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Hoffmann, R. A wiki for the life sciences where authorship matters. Nature Genetics (2008)

Characterization of a protocatechuate catabolic gene cluster from Rhodococcus opacus 1CP: evidence for a merged enzyme with 4-carboxymuconolactone-decarboxylating and 3-oxoadipate enol-lactone-hydrolyzing activity.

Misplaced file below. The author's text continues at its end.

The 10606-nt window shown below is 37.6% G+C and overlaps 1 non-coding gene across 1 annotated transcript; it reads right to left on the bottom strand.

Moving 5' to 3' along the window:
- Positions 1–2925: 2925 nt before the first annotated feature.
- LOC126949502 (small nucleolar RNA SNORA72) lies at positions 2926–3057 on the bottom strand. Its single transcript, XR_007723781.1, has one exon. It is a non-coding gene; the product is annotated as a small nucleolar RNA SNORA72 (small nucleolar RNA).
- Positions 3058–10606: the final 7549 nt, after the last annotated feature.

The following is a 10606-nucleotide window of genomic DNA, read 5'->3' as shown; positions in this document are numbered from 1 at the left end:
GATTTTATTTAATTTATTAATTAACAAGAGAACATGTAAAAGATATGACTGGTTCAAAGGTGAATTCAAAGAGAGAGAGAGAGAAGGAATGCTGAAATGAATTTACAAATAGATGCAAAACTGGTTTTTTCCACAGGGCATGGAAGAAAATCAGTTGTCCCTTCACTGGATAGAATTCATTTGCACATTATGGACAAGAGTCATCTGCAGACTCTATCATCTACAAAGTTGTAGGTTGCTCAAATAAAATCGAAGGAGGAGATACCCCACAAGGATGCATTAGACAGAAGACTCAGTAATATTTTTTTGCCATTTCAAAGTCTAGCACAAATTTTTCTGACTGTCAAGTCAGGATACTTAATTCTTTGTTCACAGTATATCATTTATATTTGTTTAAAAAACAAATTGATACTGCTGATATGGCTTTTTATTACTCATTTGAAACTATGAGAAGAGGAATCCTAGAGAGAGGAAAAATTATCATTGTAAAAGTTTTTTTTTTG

The catechol and protocatechuate branches of the 3-oxoadipate pathway, which are important for the bacterial degradation of aromatic compounds, converge at the common intermediate 3-oxoadipate enol-lactone. A 3-oxoadipate enol-lactone-hydrolyzing enzyme, purified from benzoate-grown cells of Rhodococcus opacus (erythropolis) 1CP, was found to have a larger molecular mass under denaturing conditions than the corresponding enzymes previously purified from gamma-proteobacteria. Sequencing of the N terminus and of tryptic peptides allowed cloning of the gene coding for the 3-oxoadipate enol-lactone hydrolase by using PCR with degenerate primers. Sequencing showed that the gene belongs to a protocatechuate catabolic gene cluster. Most interestingly, the hydrolase gene, usually termed pcaD, was fused to a second gene, usually termed pcaC, which encodes the enzyme catalyzing the preceding reaction, i.e., 4-carboxymuconolactone decarboxylase. The two enzymatic activities could not be separated chromatographically. At least six genes of protocatechuate catabolism appear to be transcribed in the same direction and in the following order: pcaH and pcaG, coding for the subunits of protocatechuate 3,4-dioxygenase, as shown by N-terminal sequencing of the subunits of the purified protein; a gene termed pcaB due to the homology of its gene product to 3-carboxy-cis,cis-muconate cycloisomerases; pcaL, the fused gene coding for PcaD and PcaC activities; pcaR, presumably coding for a regulator of the IclR-family; and a gene designated pcaF because its product resembles 3-oxoadipyl coenzyme A (3-oxoadipyl-CoA) thiolases. The presumed pcaI, coding for a subunit of succinyl-CoA:3-oxoadipate CoA-transferase, was found to be transcribed divergently from pcaH.[1]


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